We examine the scattered field generated at the Pacific trench of Mexico upon the incidence of teleseismic body waves and the waveguide properties associated with the structure of the subduction zone. In this study, we analyze seismic records from a portable array perpendicular to the trench that show a distinctive phase with a phase velocity of following body-wave phases. This signal is better observed following phases with high incident angles such as PS, SP, and SS arriving from the ocean side of the trench and for events at teleseismic distances with magnitudes larger than Mw 7.0, although weak scattered signals were detected for events down to Mw 6.2 and for direct P and S phases.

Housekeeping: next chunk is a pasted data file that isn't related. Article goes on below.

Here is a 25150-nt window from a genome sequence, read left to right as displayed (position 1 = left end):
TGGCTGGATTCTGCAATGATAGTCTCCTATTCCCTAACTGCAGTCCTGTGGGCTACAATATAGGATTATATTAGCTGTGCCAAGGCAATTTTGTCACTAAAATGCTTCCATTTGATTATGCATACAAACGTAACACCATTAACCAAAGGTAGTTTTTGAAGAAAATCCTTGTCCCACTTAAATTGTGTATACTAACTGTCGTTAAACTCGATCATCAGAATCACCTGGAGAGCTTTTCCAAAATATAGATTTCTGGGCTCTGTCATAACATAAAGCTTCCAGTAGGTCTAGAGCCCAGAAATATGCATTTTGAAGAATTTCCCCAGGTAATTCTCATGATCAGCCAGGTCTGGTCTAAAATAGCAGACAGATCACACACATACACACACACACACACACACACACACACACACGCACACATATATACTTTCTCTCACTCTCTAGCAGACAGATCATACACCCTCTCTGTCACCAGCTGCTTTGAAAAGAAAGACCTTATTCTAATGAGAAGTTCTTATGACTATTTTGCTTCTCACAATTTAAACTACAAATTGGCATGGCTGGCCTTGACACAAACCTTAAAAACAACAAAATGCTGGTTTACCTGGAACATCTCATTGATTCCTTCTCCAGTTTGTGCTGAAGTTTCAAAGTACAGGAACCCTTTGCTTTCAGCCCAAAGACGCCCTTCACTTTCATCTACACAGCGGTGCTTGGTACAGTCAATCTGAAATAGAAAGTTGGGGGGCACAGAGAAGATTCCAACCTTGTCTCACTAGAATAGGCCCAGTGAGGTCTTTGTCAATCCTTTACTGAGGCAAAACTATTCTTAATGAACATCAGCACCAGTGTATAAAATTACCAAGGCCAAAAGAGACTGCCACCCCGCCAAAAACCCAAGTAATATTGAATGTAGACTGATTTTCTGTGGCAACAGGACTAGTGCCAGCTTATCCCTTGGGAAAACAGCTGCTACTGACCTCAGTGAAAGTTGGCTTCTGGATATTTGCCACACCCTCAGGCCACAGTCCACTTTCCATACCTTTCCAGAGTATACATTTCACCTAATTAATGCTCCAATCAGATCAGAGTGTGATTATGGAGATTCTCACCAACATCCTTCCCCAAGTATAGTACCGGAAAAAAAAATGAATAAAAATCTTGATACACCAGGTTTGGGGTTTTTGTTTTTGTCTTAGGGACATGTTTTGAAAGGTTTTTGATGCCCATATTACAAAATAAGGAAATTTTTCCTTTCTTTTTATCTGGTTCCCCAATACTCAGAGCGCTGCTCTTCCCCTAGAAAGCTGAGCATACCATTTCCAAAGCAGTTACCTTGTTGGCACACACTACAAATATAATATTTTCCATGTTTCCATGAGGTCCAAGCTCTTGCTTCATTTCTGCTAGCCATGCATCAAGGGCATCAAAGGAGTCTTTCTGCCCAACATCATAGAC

We found that the lateral transition between the dipping slab and continental crust, with an inclined boundary formed by the subducting slab at the trench, generates a strong discontinuity that scatters seismic waves, generating a secondary field with amplitude comparable to the incident wave. This phase appears for incident body-wave arrivals with characteristic wavelength comparable to the thickness of the continental crust. Analysis of the observed scattered field shows that the trapped waves are vertically polarized surface waves. Numerical modeling suggests that the impedance contrast at the trench and the geometry of the subducting slab form a waveguide-like structure that efficiently generates and transmits trapped seismic waves along the continental margin.